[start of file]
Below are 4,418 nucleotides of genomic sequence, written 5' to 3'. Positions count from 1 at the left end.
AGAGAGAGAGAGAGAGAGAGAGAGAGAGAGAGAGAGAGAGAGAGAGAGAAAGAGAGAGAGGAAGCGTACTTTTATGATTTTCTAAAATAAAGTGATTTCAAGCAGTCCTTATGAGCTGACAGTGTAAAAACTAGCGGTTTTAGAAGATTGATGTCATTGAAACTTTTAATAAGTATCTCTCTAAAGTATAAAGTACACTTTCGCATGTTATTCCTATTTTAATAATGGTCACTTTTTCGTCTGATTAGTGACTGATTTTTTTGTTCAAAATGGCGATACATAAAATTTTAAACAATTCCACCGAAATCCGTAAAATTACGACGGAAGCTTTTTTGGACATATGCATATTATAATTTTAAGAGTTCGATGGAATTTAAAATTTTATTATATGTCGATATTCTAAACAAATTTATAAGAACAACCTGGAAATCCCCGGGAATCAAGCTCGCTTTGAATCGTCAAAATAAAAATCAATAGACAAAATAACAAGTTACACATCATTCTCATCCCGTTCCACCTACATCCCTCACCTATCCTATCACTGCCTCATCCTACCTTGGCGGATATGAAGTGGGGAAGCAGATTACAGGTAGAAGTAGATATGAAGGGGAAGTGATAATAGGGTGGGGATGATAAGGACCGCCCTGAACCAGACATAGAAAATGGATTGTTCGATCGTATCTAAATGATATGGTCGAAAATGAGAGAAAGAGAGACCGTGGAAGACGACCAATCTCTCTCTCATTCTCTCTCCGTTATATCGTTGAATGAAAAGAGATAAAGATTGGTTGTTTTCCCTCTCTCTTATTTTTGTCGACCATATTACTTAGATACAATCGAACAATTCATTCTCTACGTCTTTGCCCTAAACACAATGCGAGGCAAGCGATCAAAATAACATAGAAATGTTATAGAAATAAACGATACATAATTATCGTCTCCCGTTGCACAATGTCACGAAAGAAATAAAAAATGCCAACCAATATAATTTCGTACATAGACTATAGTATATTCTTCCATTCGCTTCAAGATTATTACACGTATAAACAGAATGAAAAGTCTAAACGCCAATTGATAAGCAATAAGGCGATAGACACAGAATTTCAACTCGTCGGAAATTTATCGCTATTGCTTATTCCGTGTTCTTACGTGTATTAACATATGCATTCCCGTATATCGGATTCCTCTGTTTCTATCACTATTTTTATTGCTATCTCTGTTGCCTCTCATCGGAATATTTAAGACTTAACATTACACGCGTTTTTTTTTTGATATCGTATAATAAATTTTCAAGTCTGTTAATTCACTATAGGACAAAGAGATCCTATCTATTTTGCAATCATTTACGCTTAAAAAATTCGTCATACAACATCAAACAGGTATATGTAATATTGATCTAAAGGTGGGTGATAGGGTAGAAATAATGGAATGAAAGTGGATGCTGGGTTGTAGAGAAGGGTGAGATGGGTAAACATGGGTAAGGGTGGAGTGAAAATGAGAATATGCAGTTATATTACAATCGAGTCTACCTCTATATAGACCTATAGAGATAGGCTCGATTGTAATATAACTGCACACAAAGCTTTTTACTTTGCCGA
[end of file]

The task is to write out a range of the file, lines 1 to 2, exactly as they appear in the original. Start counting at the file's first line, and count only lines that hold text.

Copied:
Below are 4,418 nucleotides of genomic sequence, written 5' to 3'. Positions count from 1 at the left end.
AGAGAGAGAGAGAGAGAGAGAGAGAGAGAGAGAGAGAGAGAGAGAGAGAAAGAGAGAGAGGAAGCGTACTTTTATGATTTTCTAAAATAAAGTGATTTCAAGCAGTCCTTATGAGCTGACAGTGTAAAAACTAGCGGTTTTAGAAGATTGATGTCATTGAAACTTTTAATAAGTATCTCTCTAAAGTATAAAGTACACTTTCGCATGTTATTCCTATTTTAATAATGGTCACTTTTTCGTCTGATTAGTGACTGATTTTTTTGTTCAAAATGGCGATACATAAAATTTTAAACAATTCCACCGAAATCCGTAAAATTACGACGGAAGCTTTTTTGGACATATGCATATTATAATTTTAAGAGTTCGATGGAATTTAAAATTTTATTATATGTCGATATTCTAAACAAATTTATAAGAACAACCTGGAAATCCCCGGGAATCAAGCTCGCTTTGAATCGTCAAAATAAAAATCAATAGACAAAATAACAAGTTACACATCATTCTCATCCCGTTCCACCTACATCCCTCACCTATCCTATCACTGCCTCATCCTACCTTGGCGGATATGAAGTGGGGAAGCAGATTACAGGTAGAAGTAGATATGAAGGGGAAGTGATAATAGGGTGGGGATGATAAGGACCGCCCTGAACCAGACATAGAAAATGGATTGTTCGATCGTATCTAAATGATATGGTCGAAAATGAGAGAAAGAGAGACCGTGGAAGACGACCAATCTCTCTCTCATTCTCTCTCCGTTATATCGTTGAATGAAAAGAGATAAAGATTGGTTGTTTTCCCTCTCTCTTATTTTTGTCGACCATATTACTTAGATACAATCGAACAATTCATTCTCTACGTCTTTGCCCTAAACACAATGCGAGGCAAGCGATCAAAATAACATAGAAATGTTATAGAAATAAACGATACATAATTATCGTCTCCCGTTGCACAATGTCACGAAAGAAATAAAAAATGCCAACCAATATAATTTCGTACATAGACTATAGTATATTCTTCCATTCGCTTCAAGATTATTACACGTATAAACAGAATGAAAAGTCTAAACGCCAATTGATAAGCAATAAGGCGATAGACACAGAATTTCAACTCGTCGGAAATTTATCGCTATTGCTTATTCCGTGTTCTTACGTGTATTAACATATGCATTCCCGTATATCGGATTCCTCTGTTTCTATCACTATTTTTATTGCTATCTCTGTTGCCTCTCATCGGAATATTTAAGACTTAACATTACACGCGTTTTTTTTTTGATATCGTATAATAAATTTTCAAGTCTGTTAATTCACTATAGGACAAAGAGATCCTATCTATTTTGCAATCATTTACGCTTAAAAAATTCGTCATACAACATCAAACAGGTATATGTAATATTGATCTAAAGGTGGGTGATAGGGTAGAAATAATGGAATGAAAGTGGATGCTGGGTTGTAGAGAAGGGTGAGATGGGTAAACATGGGTAAGGGTGGAGTGAAAATGAGAATATGCAGTTATATTACAATCGAGTCTACCTCTATATAGACCTATAGAGATAGGCTCGATTGTAATATAACTGCACACAAAGCTTTTTACTTTGCCGA